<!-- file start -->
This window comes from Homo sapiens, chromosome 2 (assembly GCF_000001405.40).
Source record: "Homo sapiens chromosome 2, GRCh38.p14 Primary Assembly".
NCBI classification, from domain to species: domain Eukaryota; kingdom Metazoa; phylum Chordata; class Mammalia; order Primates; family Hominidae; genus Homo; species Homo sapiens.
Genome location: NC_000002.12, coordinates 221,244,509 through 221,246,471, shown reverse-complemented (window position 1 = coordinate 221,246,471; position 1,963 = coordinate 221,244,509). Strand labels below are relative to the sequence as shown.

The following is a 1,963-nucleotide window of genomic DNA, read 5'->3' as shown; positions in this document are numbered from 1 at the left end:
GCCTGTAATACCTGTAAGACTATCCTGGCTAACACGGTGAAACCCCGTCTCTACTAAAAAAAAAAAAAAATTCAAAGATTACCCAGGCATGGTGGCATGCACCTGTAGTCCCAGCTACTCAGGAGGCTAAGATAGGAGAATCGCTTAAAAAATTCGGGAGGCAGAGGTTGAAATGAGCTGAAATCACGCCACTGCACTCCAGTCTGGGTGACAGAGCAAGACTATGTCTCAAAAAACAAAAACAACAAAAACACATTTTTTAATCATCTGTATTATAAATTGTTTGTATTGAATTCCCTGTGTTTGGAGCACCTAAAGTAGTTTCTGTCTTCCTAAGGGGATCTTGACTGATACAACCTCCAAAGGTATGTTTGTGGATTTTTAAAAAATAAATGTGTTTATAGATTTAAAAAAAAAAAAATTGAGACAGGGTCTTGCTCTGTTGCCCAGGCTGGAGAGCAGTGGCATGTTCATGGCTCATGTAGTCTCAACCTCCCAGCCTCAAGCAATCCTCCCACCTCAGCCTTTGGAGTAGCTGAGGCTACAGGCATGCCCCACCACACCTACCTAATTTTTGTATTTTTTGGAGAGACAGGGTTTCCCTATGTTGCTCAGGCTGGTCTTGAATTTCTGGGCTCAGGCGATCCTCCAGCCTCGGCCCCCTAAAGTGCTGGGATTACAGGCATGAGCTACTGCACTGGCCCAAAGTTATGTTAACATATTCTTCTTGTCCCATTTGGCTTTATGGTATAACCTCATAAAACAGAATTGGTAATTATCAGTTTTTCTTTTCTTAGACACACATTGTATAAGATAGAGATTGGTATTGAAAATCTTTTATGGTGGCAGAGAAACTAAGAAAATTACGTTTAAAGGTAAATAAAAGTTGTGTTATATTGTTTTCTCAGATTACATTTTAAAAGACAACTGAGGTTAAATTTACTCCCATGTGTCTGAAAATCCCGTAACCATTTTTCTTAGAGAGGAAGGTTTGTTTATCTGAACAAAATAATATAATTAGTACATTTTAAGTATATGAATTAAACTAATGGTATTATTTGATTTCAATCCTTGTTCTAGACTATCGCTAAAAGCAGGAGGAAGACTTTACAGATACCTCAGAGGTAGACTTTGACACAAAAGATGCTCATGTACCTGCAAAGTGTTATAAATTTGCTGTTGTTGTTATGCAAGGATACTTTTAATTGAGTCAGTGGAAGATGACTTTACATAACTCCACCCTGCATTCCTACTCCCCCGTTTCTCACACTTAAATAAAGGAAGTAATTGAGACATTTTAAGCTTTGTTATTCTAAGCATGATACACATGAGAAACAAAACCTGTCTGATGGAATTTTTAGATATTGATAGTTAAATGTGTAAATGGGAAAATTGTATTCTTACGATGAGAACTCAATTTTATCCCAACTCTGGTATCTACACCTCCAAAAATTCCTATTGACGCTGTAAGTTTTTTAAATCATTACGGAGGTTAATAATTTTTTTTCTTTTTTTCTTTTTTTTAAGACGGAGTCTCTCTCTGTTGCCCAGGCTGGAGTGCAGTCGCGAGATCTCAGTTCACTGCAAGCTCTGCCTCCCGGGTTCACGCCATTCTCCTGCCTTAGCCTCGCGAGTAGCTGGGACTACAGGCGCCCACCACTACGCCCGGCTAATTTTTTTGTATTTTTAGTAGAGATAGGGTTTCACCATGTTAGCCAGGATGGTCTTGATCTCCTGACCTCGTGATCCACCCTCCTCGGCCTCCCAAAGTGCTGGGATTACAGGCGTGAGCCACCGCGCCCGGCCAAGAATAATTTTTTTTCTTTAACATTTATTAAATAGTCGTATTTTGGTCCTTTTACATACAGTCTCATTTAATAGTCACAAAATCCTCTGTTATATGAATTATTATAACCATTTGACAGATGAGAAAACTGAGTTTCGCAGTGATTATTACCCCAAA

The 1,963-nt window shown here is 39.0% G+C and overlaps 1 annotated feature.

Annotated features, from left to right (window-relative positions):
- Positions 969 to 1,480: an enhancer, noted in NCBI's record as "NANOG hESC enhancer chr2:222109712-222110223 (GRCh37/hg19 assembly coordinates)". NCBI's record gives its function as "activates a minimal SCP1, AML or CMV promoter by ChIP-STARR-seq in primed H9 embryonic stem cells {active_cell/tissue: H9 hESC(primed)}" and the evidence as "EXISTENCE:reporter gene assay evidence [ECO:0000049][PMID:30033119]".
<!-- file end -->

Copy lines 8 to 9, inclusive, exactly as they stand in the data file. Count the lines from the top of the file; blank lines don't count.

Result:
Annotated features, from left to right (window-relative positions):
- Positions 969 to 1,480: an enhancer, noted in NCBI's record as "NANOG hESC enhancer chr2:222109712-222110223 (GRCh37/hg19 assembly coordinates)". NCBI's record gives its function as "activates a minimal SCP1, AML or CMV promoter by ChIP-STARR-seq in primed H9 embryonic stem cells {active_cell/tissue: H9 hESC(primed)}" and the evidence as "EXISTENCE:reporter gene assay evidence [ECO:0000049][PMID:30033119]".